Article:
Jack Frost

: Keep-well Stories For Little Folks

Children, do you know who Jack Frost is? Well, he is a frisky little

fellow. He never seems to lose his youth and freshness, although he is

as old as time itself.

When the days grow shorter and the nights get longer, Jack Frost is a

regular busybody--he is here, there, and everywhere. Jack does not make

long visits in the Sunny Southland. The warm sunshine and balmy winds

chase him back to the North, his
ative land.

Jim lives in the North where Jack Frost makes long visits, sometimes

remaining from early autumn until late in the spring. Jim says he likes

Jack Frost and the gay times and sports he brings with him for the

little boys and girls of the North. Jim loves to skate and sleigh ride.

Jack Frost is a mischievous little elf; he skips gaily around while you

are asleep. He peeps into your windows to see if you are tucked snugly

in bed. He dances on the window panes, and covers them with beautiful

crystals that he must have brought from fairyland.

He goes whistling down the street on the wind in the early morning. He

gleefully snips at the noses of the old gentlemen as they step briskly

along to their business.

Jack gives these old folks a bit of his youth as they feel his

frolicsome touch. He makes them think of the days when they were boys,

how they used to run out to meet him with a jump and a skip. He reminds

them of the days long ago, when they made a snow man in the school-yard,

and when they played snowball on the way to and from school. As they

think of these frolics with Jack Frost, each one seems to quicken his

step. Could you look into their eyes you would see how they sparkle with

the memories of youth that Jack Frost has recalled.

He frolics about among the trees. As he touches them with his wand,

their bright green coat is changed to a soft brown one. He tells the

little sleeping buds to lie still. They must not even peep out while he

is in the air.

Jack waves his wand and covers brown Mother Earth with sparkling frost

or downy snow. The little seed babies snuggle close, and whisper to each

other of how good Jack Frost is to cover them from the biting winter

wind with this beautiful warm blanket of snow. This blanket is finer and

warmer than any ever woven by man.

Even after the snow has melted, Jack Frost tells the little seed babies

not to lift their heads from under their blanket of leaves until the

warm spring days wake them.

He shows to the children of the Southland only a few of his pranks; now

and then a beautiful frost that is soon chased back to the North by the

warm sun; sometimes a wonderful snow-storm from the Northwest. How

joyous these children of the Sunny South are when Jack does give them a

touch of old King Winter! There are many children here as old as you,

who have never seen one of Jacks beautiful white blankets.

In the Northland Jack is a very terrible old fellow. There are ice and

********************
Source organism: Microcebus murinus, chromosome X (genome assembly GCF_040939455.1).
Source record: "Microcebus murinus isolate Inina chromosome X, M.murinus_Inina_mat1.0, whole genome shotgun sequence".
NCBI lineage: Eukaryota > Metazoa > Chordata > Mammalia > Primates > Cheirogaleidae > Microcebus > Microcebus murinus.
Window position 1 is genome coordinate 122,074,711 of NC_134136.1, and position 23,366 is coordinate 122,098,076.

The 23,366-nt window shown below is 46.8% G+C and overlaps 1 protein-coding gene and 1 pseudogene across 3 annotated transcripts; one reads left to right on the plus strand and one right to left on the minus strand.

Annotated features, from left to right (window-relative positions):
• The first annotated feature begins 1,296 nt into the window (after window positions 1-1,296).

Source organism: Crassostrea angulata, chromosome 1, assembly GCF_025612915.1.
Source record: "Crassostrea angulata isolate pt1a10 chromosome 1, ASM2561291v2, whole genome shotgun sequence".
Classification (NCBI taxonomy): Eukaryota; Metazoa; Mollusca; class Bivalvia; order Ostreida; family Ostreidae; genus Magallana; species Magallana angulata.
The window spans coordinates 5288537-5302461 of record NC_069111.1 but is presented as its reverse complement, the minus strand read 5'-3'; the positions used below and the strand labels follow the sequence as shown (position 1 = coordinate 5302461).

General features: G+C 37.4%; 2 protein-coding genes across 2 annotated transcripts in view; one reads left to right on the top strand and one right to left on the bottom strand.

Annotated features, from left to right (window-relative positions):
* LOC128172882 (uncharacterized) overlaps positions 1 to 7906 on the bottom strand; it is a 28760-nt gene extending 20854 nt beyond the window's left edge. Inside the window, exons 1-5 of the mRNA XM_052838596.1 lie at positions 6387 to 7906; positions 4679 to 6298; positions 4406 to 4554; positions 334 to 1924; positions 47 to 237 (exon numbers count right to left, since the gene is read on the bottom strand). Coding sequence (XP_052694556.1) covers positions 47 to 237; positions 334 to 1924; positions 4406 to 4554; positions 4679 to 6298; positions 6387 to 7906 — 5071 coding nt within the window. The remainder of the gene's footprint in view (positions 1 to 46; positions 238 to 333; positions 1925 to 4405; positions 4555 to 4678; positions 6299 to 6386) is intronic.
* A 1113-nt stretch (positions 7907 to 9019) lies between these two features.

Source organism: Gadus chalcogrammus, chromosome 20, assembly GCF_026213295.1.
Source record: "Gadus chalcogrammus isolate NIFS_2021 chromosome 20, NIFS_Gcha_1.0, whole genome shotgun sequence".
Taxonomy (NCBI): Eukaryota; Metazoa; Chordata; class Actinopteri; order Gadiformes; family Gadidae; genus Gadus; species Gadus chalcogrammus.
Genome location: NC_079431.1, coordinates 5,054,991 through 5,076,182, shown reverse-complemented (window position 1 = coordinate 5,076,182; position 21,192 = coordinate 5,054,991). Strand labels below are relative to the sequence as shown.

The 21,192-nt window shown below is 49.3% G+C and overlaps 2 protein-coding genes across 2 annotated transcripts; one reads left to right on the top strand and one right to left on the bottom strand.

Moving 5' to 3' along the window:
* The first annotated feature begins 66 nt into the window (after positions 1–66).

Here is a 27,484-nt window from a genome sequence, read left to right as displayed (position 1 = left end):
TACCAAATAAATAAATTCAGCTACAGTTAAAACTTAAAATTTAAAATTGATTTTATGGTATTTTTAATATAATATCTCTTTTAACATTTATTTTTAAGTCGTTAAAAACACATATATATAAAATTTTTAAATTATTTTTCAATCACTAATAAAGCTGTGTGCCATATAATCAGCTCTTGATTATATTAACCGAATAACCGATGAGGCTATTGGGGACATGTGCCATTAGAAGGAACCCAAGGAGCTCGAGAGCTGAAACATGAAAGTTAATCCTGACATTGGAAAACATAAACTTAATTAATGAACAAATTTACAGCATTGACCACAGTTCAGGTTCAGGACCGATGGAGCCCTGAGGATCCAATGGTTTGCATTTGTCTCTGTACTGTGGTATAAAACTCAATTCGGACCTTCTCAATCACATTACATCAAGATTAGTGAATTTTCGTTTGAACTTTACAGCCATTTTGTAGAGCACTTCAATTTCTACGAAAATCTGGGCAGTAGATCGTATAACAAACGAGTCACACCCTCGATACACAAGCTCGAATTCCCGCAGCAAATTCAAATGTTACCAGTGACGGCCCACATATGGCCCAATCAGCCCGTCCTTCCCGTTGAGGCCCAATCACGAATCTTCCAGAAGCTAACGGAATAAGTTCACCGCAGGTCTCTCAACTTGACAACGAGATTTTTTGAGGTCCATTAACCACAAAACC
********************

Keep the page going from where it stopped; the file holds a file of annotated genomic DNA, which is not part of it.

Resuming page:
snow on the ground for many months. The people build very warm houses to

keep Jack Frost out.

Did you ever think of the little Eskimo boys and girls in their cold

country? They wear clothes made of skins and furs. They live in snow

houses, but they manage to keep warm. The little Eskimo children are

used to the cold, for Jack Frost plays his pranks all the year round in

the land of the long, long nights.

They have great sport going here and there on their snow-shoes, and in

their sleds drawn by their faithful dogs.

In our own Northland, Jack is a very frisky fellow. He touches the lakes

and rivers with his magic wand and covers them with ice. Ah! now comes

the best of fun, for now old Jack Frost is ready for you to have the

finest of sports. You must put on warm clothes and high, heavy shoes and

run out to play with him.

Children who have colds and sore throats can not play. So he says, "Wrap

up warm, come out into the fresh air." Let the pure frosty air get into

your lungs, and sweep out old disease germs that may have hidden there.

Come with me to the pond. The ice is thick and smooth. Put on your

skates and let us go skimming over the ice. You will feel the warm red

blood, made clean and pure by the frosty air, tingling all over your

body. I tell you, Jack Frost is a good friend.

Jack Frost often hurts the poor, pinching too hard their fingers and

toes. So, while you are warmly clad and prepared for a frolic with him,

you must remember there are some children to whom Jack Frost is not such

a welcome friend.

He nips with his cold fingers the insects that do our plants harm. With

his icy breath, he kills many of the germs that would hurt you.

Jack Frost helps to give you health, and health means joy, strength,

happiness and success.


1. Who is Jack Frost, where does he come from?

2. What does he bring?

3. What does he say to the little seed babies and


4. What does he say to the young folks?

5. Who are the Eskimos, where do they live?

6. Of what, and how, do they build their houses?

7. What does Jack Frost do to some of the disease


8. Can you tell me something of the games the

children play in the lands where Jack Frost

visits? In the land where he never comes?